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Dark Patterns and Other Sneaky tricks on Your Website Will Get You in Trouble


Do you have dark patterns on your website? That phrase may seem evil, or scary or like something out of a science fiction movie. But in reality, it’s a term that describes techniques and tricks on websites that can deceive and trick consumers, and you may be using them on your website, whether you know that they are there, and whether you intended them to be there, or not.

Anything that deceives consumers into paying money, signing up for anything, or which makes it harder or more confusing for a consumer to cancel any service that they are paying for, is considered a dark pattern. Dark patterns come in many different forms, but some of the more common techniques that many websites use are these:

Hidden Ads – Often, pages on the website will seem neutral, or will seem like they are reviewing products, or that they are unaffiliated with any company. In truth however, a company is “behind” those sites, with an agenda—usually to sell the product or service that gets the “best review.”

Anything that purposely hides the fact that a website or editorial content is an advertisement, can be considered a dark pattern.

Limited Sales – Often, companies advertise that something is on sale for a limited period of time, when in actuality, the sale will last forever-the sale price is the actual price. Making consumers believe they better act fast, to get a better deal, when that deal will actually never go away, can get your business in trouble.

Cancellation – It used to be that for consumers to cancel subscriptions or services, they would have to navigate through complex and buried menus and submenus, or cancellation was hidden in pages that a consumer wouldn’t think to look in.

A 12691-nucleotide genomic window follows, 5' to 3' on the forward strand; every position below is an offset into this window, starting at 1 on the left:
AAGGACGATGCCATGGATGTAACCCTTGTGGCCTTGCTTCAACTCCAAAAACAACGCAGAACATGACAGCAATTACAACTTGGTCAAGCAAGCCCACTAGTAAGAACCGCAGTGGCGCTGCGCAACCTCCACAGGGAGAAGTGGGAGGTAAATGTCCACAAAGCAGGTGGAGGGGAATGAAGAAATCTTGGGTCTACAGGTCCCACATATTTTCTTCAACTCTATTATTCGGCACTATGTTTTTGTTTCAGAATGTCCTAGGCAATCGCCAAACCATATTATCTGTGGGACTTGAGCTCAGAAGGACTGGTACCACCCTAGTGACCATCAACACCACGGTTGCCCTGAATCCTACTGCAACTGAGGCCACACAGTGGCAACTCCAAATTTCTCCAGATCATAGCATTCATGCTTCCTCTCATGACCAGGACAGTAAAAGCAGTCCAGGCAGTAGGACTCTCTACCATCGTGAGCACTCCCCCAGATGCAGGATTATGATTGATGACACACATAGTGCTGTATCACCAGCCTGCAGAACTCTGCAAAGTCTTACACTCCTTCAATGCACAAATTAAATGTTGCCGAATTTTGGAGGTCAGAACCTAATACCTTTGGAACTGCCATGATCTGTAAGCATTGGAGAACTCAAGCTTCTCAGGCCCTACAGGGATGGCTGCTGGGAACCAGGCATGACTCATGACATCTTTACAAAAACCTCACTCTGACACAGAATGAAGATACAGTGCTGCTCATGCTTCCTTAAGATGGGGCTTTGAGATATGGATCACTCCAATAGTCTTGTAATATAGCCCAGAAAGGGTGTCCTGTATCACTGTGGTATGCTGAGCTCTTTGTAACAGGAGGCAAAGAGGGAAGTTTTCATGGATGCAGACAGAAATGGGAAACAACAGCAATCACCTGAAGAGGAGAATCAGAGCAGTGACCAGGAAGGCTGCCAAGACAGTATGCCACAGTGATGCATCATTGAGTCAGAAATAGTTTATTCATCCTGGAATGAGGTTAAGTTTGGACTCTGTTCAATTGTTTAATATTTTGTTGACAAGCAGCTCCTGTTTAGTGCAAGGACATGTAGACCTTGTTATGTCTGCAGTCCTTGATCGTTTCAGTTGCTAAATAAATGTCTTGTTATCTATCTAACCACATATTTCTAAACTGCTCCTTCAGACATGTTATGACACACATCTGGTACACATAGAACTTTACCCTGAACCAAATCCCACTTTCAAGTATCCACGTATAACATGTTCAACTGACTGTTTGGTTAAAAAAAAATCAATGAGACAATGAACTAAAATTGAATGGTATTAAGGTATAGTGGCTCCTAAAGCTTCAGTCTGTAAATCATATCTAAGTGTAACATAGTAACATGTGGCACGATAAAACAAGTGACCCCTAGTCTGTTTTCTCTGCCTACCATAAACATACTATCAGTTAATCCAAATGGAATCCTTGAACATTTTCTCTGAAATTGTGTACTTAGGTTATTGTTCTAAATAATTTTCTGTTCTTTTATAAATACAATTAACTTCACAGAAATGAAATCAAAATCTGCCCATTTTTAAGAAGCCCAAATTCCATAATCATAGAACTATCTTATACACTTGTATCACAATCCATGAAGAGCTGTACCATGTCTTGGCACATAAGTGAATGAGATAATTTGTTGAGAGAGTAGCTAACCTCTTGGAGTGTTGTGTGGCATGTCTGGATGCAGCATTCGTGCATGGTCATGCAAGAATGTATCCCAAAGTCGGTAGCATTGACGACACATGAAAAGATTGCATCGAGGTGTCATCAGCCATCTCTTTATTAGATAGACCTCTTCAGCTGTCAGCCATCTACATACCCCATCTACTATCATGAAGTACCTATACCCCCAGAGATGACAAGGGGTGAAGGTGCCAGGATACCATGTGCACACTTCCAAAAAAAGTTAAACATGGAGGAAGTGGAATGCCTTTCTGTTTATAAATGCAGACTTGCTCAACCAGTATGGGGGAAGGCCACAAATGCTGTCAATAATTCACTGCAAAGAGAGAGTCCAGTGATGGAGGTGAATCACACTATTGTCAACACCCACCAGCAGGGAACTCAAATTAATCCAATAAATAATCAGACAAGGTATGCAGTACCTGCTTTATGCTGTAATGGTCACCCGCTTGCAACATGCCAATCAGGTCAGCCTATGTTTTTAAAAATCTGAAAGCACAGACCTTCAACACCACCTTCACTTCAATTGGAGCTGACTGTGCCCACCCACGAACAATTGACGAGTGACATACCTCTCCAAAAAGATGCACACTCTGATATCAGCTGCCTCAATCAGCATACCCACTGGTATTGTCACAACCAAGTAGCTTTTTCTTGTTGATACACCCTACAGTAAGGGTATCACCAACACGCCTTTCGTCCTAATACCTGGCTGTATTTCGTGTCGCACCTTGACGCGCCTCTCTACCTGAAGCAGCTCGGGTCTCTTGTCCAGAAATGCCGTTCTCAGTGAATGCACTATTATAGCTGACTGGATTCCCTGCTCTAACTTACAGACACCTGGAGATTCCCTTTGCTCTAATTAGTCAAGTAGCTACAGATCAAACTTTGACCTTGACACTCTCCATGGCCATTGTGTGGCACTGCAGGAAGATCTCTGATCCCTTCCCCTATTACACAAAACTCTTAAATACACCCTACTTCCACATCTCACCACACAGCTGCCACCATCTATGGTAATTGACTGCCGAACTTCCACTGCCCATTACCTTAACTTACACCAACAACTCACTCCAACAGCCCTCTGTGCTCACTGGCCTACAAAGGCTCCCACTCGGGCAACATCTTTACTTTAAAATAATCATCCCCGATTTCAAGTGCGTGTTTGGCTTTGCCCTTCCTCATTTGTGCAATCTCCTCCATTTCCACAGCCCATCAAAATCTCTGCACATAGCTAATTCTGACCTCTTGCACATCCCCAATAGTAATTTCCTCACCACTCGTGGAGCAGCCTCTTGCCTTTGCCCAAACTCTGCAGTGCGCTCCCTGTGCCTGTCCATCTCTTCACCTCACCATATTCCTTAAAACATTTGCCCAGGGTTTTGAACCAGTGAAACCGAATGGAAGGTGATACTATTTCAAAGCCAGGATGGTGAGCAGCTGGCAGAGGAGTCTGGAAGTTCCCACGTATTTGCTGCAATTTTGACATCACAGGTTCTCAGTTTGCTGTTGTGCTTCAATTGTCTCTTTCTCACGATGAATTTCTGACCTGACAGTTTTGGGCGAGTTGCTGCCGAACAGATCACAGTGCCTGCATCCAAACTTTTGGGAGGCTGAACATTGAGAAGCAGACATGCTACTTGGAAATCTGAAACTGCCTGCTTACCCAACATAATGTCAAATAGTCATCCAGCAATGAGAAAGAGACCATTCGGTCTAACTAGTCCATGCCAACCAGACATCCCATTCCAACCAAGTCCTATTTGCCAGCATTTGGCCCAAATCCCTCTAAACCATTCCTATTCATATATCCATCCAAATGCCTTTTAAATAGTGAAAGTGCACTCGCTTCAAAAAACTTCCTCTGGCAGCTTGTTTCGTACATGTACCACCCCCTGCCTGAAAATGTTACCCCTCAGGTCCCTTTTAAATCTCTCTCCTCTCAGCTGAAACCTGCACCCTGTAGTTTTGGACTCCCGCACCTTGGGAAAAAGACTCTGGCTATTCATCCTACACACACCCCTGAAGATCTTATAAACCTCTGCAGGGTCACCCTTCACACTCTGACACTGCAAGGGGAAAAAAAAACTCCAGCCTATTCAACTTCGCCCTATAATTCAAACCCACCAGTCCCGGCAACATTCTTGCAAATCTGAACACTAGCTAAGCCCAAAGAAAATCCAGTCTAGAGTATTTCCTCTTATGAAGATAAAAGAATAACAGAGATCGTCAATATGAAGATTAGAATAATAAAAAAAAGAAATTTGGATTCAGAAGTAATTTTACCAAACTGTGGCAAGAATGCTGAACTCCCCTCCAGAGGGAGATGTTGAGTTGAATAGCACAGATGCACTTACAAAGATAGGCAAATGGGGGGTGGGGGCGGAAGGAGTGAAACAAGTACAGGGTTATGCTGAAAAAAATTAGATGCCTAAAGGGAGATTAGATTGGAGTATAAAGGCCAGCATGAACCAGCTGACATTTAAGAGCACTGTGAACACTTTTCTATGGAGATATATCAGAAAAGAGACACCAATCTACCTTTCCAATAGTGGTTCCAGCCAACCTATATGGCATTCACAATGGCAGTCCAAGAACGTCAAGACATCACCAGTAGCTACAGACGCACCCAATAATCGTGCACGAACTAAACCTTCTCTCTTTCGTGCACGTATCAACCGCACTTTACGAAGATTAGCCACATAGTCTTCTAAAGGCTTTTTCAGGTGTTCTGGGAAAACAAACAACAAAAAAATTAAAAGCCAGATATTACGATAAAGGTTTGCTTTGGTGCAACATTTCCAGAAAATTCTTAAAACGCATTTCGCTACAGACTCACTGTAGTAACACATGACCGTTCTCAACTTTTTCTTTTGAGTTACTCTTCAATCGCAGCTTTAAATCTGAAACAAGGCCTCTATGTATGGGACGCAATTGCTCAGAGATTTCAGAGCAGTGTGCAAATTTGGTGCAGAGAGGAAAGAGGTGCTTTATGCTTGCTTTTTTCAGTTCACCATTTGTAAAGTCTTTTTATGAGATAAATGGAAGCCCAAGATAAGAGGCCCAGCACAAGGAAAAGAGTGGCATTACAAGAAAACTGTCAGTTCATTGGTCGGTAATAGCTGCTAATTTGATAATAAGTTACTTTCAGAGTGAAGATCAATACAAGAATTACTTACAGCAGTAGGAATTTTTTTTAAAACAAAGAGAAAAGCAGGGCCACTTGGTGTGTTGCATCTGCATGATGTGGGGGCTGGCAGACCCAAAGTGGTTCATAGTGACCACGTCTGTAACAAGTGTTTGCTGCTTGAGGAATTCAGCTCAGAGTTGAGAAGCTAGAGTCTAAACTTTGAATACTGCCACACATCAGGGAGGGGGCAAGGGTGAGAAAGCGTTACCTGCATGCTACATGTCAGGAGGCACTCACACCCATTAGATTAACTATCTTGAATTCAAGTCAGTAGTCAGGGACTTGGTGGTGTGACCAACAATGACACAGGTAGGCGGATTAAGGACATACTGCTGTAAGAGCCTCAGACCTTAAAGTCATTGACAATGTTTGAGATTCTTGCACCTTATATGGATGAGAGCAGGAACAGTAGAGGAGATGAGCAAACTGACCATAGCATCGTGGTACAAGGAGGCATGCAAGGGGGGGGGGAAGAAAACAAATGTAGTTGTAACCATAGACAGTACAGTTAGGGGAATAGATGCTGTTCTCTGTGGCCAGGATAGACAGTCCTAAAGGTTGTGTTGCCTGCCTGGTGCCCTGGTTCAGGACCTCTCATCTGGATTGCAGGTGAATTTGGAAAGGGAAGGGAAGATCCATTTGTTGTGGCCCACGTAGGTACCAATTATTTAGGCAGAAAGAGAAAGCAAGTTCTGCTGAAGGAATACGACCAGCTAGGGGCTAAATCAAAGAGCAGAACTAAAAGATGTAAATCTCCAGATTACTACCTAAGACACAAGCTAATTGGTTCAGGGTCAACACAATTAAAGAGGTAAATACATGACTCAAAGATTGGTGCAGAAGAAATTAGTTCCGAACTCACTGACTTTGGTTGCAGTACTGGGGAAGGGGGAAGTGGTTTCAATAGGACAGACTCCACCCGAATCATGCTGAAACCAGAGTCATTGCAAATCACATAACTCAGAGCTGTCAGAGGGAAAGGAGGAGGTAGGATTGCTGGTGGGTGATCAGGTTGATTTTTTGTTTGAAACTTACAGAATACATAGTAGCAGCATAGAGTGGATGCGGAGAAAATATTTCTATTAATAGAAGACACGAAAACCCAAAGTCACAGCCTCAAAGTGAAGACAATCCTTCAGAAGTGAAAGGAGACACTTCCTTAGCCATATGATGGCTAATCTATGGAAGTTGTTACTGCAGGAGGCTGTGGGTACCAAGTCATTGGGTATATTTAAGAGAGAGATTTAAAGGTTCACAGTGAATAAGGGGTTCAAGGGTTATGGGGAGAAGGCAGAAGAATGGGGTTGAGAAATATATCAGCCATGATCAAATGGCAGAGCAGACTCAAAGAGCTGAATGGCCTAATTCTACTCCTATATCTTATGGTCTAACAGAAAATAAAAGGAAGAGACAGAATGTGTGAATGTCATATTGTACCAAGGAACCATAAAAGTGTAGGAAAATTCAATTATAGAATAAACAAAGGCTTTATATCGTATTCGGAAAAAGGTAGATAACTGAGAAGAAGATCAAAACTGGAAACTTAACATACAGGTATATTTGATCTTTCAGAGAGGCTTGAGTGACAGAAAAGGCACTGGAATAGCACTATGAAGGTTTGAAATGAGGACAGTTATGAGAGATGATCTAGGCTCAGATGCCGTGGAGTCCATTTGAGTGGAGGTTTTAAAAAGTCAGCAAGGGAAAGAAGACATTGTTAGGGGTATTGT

Many major services today make cancellation much easier because of government fines and crackdowns, but you should always avoid making it difficult or confusing for a consumer to cancel a service or subscription.

“X-ing Out” Pop Ups – Ever notice that a pop up often comes up to advertise something, and it is often difficult to figure out how to actually close that window or pop-up? Sometimes you can’t even find the little “X” needed to close the window.

Making it difficult to close windows that have ads or promotions, is considered misleading and the government will fine your business for doing this purposely.

Watch your language – You can even get in trouble for disparaging customers who do not want to do business with you.

For example, imagine a page asking someone to sign up for your service. If they want the service, that’s easy, they click “Yes.” But if they don’t, the button says “No thanks, I don’t like to save money,” or “I’ll make a mistake and pass on the offer,” or something that suggests fault, shame, or foolishness, for rejecting an advertised product or service.

That kind of disparagement is a dark pattern and can get you in trouble—and yes, the FTC can, and does, fine websites and businesses that engage in these practices.

We can help you market and advertise the safe way. Don’t get in legal trouble. Let us advise you and legal ways to promote your business. Call our Fort Lauderdale business lawyers at Sweeney Law P.A. at 954-440-3993 today.




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